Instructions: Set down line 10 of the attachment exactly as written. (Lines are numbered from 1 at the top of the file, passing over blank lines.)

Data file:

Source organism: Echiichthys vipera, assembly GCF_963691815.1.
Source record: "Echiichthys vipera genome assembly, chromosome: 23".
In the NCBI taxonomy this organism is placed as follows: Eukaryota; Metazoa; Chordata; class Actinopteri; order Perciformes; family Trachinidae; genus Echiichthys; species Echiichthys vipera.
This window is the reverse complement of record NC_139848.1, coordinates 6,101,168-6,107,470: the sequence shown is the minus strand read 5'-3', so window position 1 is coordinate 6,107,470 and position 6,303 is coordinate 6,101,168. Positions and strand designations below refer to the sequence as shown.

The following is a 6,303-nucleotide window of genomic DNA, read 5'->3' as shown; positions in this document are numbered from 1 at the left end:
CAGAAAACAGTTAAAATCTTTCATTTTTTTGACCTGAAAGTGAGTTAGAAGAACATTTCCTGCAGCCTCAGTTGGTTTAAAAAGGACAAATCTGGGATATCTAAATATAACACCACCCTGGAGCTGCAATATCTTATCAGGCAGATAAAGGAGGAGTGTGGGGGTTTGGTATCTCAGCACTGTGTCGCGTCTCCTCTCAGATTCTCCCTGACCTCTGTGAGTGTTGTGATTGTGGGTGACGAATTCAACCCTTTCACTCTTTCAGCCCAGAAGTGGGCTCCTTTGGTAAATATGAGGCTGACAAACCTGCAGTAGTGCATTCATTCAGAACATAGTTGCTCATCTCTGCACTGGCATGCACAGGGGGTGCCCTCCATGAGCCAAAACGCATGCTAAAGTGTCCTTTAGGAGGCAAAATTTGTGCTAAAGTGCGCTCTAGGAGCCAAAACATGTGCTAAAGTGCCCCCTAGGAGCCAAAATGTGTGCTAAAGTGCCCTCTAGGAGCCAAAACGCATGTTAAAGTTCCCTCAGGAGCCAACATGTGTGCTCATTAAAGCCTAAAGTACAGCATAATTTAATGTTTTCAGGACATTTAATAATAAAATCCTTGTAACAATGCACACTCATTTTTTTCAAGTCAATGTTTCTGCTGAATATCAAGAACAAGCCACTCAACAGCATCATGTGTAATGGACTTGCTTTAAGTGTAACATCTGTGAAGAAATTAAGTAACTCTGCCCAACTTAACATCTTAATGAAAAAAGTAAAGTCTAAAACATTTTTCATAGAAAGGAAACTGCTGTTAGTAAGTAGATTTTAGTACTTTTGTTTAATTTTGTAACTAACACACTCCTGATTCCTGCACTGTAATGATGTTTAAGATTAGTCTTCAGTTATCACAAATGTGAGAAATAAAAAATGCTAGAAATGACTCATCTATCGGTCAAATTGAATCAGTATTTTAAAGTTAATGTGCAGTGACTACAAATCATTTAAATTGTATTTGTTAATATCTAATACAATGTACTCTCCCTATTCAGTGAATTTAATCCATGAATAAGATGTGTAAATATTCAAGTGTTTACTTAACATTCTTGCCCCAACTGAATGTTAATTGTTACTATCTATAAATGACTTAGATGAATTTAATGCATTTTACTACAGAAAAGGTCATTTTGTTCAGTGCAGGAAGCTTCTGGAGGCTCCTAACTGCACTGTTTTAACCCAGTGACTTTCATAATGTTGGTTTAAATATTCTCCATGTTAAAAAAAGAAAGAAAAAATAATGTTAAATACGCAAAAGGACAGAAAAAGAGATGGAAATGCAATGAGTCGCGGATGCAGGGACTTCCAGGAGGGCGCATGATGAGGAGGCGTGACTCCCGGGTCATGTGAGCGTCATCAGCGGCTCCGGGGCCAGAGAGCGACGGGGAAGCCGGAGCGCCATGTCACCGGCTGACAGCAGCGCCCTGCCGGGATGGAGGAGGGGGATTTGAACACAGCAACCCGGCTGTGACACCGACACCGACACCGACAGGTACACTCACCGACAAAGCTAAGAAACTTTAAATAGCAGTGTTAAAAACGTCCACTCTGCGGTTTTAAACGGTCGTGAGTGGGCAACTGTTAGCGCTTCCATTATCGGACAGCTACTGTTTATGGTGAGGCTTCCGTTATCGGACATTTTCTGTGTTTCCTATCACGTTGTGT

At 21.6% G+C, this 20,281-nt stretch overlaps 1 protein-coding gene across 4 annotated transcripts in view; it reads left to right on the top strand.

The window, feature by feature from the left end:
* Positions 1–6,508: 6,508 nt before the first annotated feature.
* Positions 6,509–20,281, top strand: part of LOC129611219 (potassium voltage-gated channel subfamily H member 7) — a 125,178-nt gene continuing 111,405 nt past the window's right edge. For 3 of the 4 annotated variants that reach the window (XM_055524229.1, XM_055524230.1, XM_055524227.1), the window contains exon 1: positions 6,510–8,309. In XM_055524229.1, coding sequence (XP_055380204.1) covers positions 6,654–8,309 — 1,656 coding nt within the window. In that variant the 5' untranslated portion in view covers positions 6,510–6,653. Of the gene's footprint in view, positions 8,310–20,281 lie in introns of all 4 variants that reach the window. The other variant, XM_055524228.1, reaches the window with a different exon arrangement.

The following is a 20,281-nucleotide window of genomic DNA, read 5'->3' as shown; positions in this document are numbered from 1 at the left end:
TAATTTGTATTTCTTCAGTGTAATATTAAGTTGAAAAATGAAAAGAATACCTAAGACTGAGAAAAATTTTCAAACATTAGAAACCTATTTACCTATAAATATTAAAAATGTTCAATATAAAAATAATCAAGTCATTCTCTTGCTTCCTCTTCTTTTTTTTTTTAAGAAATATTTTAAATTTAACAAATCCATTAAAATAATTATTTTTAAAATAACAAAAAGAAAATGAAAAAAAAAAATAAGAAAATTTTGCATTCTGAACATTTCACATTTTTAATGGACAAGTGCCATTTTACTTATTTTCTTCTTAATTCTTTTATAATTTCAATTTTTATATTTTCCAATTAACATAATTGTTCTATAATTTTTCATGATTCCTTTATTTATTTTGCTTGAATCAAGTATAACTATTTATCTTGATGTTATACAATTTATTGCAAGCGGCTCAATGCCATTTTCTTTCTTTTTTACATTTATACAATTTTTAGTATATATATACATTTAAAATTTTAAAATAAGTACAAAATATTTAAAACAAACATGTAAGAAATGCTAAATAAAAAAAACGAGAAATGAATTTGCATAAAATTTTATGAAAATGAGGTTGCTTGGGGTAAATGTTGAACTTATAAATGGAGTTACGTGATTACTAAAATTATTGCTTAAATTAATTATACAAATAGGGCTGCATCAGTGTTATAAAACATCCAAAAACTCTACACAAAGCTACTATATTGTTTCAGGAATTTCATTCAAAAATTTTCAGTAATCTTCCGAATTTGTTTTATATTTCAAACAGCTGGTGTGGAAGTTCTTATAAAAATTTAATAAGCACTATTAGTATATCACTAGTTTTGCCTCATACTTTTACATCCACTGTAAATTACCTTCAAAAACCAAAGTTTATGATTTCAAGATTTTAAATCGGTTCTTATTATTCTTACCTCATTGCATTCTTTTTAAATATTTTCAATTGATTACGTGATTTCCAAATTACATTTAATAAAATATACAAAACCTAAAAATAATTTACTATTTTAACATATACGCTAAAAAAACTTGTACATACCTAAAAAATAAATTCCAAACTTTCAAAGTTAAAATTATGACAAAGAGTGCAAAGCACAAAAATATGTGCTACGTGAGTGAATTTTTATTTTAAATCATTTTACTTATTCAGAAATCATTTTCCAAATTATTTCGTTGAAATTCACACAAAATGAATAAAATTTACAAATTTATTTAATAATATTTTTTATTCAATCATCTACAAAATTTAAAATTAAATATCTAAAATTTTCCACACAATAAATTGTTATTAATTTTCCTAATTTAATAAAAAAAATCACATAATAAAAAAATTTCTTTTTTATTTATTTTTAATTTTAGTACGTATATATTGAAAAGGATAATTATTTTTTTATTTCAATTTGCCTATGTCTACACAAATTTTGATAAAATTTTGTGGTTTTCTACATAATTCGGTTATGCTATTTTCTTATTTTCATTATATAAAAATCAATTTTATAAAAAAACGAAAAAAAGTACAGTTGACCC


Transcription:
* Positions 6,509–20,281, top strand: part of LOC129611219 (potassium voltage-gated channel subfamily H member 7) — a 125,178-nt gene continuing 111,405 nt past the window's right edge. For 3 of the 4 annotated variants that reach the window (XM_055524229.1, XM_055524230.1, XM_055524227.1), the window contains exon 1: positions 6,510–8,309. In XM_055524229.1, coding sequence (XP_055380204.1) covers positions 6,654–8,309 — 1,656 coding nt within the window. In that variant the 5' untranslated portion in view covers positions 6,510–6,653. Of the gene's footprint in view, positions 8,310–20,281 lie in introns of all 4 variants that reach the window. The other variant, XM_055524228.1, reaches the window with a different exon arrangement.